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What’s trending?

Bosses firing people over social media, World Mental Health Day & how TikTok is helping with salary transparency


In this month’s trending topics, we’ve gone in-depth about employee social media use and when it’s acceptable to take legal action. In addition, Ricoh UK shares its insights into ‘unseen challenges’ and how to help with mental health issues at work. And lastly, did you know that TikTok can help keep companies honest on salary? We did, and we’ve got the scoop.

 
 

‘Creepy boss' post gets worker wrongly sacked - should HR police social media?

 

‘Creepy boss' post gets worker wrongly sacked - should HR police social media?

A tribunal found recently that a worker was owed compensation when she was sacked for sharing a Facebook post that a former colleague had written, which described boss Himesh Patel as inappropriate toward female customers.

The tribunal found that the employee, Dimaris Trench, was dismissed unfairly, stating that the punishment was too severe, and that Trench had been dismissed without a proper investigation or right to appeal. In the concluding statements to the tribunal, after which Ms Trench was awarded £3,000 in lost wages from Lincolnshire pub Trebles, the judges said, “She took the Facebook post down very quickly and apologised for it. She did not write the post and was not acting vindictively or deliberately to damage the [bar’s] interests. She made a mistake, for which she paid.”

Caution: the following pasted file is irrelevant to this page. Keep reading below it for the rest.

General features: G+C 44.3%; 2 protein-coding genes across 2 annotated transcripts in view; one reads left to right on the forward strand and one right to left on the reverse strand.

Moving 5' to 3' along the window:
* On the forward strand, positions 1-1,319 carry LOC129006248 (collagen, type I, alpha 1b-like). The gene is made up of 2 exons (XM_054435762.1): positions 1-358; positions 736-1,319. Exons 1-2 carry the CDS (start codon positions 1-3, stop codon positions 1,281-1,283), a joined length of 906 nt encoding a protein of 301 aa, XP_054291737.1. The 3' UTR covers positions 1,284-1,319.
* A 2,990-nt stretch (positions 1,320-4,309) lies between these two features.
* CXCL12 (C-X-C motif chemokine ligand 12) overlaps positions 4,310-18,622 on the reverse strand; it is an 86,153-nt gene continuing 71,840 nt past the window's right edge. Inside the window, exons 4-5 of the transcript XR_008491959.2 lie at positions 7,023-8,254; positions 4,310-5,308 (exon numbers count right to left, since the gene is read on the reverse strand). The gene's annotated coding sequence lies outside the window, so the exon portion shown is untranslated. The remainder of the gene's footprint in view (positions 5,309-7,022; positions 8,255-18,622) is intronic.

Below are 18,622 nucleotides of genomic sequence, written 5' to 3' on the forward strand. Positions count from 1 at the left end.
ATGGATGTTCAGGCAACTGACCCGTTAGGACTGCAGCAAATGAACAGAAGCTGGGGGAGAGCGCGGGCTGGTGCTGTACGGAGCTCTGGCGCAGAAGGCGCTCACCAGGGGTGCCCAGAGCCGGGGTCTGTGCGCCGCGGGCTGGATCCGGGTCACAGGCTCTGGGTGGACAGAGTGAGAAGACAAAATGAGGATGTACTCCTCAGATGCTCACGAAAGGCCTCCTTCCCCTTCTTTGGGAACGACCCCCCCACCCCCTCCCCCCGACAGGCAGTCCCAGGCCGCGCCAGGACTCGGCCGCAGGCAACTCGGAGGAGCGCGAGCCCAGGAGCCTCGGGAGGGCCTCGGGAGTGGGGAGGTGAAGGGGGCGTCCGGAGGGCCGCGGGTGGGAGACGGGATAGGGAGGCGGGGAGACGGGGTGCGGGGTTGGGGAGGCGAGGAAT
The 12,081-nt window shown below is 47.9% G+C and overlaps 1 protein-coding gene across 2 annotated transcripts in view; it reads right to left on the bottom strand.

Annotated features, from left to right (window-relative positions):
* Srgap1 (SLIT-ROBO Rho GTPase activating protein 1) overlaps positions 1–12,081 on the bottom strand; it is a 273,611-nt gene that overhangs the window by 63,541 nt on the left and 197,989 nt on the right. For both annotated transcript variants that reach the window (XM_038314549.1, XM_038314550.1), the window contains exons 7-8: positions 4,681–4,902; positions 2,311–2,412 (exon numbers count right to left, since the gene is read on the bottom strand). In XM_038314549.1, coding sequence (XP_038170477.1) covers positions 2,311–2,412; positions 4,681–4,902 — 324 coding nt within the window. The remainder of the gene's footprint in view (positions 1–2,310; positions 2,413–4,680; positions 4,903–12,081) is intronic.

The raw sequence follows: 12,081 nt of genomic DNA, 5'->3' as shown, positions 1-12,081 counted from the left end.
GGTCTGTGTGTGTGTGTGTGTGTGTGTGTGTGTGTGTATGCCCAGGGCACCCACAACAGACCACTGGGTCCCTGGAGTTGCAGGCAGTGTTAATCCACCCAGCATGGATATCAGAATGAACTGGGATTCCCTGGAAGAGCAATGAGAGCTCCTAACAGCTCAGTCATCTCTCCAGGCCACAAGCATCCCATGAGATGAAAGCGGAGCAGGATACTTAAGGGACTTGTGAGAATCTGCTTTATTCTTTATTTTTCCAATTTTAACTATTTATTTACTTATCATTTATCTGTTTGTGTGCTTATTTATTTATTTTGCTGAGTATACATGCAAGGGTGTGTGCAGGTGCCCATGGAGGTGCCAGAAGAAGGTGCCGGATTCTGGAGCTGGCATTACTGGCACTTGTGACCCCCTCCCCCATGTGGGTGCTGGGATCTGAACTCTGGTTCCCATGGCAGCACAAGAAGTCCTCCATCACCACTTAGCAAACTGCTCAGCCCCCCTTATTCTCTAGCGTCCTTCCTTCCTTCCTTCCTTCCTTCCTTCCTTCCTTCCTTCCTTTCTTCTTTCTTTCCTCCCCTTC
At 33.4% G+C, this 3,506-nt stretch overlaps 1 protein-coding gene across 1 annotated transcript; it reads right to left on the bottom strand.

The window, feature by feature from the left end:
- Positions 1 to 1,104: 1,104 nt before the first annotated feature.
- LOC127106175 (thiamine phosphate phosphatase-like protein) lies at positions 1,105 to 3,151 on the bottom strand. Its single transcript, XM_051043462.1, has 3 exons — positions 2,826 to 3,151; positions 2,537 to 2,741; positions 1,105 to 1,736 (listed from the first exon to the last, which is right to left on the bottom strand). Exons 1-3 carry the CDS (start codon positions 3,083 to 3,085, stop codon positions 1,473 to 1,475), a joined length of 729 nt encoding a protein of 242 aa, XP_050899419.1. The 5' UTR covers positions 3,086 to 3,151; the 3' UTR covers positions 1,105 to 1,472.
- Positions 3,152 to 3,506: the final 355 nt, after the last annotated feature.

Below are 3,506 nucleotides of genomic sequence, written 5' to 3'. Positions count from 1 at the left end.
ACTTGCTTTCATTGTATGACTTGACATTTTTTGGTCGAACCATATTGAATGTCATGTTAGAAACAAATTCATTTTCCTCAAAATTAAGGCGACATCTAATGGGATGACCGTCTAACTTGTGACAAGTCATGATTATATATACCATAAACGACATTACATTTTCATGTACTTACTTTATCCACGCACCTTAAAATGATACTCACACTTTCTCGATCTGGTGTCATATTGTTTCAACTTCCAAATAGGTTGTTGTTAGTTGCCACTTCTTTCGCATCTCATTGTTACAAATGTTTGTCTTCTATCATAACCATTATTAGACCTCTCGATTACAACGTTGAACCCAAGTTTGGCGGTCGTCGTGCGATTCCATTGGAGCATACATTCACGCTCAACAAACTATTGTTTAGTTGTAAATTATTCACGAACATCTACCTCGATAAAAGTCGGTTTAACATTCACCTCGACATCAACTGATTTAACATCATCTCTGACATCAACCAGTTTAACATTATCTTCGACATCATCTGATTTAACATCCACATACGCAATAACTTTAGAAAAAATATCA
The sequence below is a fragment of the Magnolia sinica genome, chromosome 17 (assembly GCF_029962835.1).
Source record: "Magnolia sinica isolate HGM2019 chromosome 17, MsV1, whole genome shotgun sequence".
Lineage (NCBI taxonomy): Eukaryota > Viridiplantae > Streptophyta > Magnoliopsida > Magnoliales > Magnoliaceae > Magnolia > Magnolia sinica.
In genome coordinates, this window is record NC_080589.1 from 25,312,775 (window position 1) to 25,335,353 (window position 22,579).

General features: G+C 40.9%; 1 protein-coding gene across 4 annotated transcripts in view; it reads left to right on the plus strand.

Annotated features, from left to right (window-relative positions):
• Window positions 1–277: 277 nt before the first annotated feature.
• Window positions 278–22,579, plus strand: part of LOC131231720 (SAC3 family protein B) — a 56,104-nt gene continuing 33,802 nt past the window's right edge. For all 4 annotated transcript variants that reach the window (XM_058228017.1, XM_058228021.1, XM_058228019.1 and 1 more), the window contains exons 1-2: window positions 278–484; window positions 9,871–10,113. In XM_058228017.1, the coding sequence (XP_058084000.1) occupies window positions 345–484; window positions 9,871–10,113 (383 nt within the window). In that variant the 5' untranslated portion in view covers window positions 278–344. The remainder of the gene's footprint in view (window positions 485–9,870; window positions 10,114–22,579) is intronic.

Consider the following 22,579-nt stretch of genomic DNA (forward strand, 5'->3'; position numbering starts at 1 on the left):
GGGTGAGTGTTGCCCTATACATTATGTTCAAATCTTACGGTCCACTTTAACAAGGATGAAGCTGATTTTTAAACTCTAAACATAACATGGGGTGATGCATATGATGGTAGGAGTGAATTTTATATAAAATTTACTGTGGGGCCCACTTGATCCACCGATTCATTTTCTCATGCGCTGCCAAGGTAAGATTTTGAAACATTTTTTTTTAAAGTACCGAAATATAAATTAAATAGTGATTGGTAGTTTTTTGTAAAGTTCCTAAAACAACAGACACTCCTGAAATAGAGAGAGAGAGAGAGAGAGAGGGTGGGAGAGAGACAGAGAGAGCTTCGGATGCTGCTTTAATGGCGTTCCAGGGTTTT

This raises yet again, the perennial questions of a) whether bosses should be spying on or policing employees’ social media, and b), if there are posts about work, how they should be handled. Certainly, based on the result of this tribunal, it would seem that cursory dismissal is most likely not the best way to handle it – with the big exception being posts that contravene the Equality Act 2010, or show serious antisocial behaviour.

Can TikTok transform the grey area of pay?

Salary transparency is the proverbial talk of the town in the world of work, no matter what ‘town’ one is in. In fact, research from jobseeker site Adzuna has shown that it’s top priority for candidates in any job posting.

 

The survey found that 69% of Brits polled think that organisations need to be more transparent on their job adverts, with 48% saying that lack of salary on a job advert is their number one turn-off or irritant when job seeking.

And a full 31% said that that salary transparency should be the top priority for HR and managers when crafting job posts.

Further than just being desirable for candidates, it’s actually proving to be a blocker for hiring the best talent – Adzuna’s poll showed that candidates believed companies posting jobs without the salary band are: untrustworthy, would underpay employees, are hiding something, and are unprofessional. The hits just keep coming!

Adzuna has called on employers to include salaries in job adverts. The organisation is also campaigning for the UK Government to make adding salaries onto job adverts a legal requirement.

Clive Smart, Head of Talent Acquisition at Sky Betting & Gaming, which decided this year to always include salary band on all job adverts, said: “It’s hard enough in this game trying to hire people at the moment anyway and you make it so much harder by hiding that [salary] information from candidates.”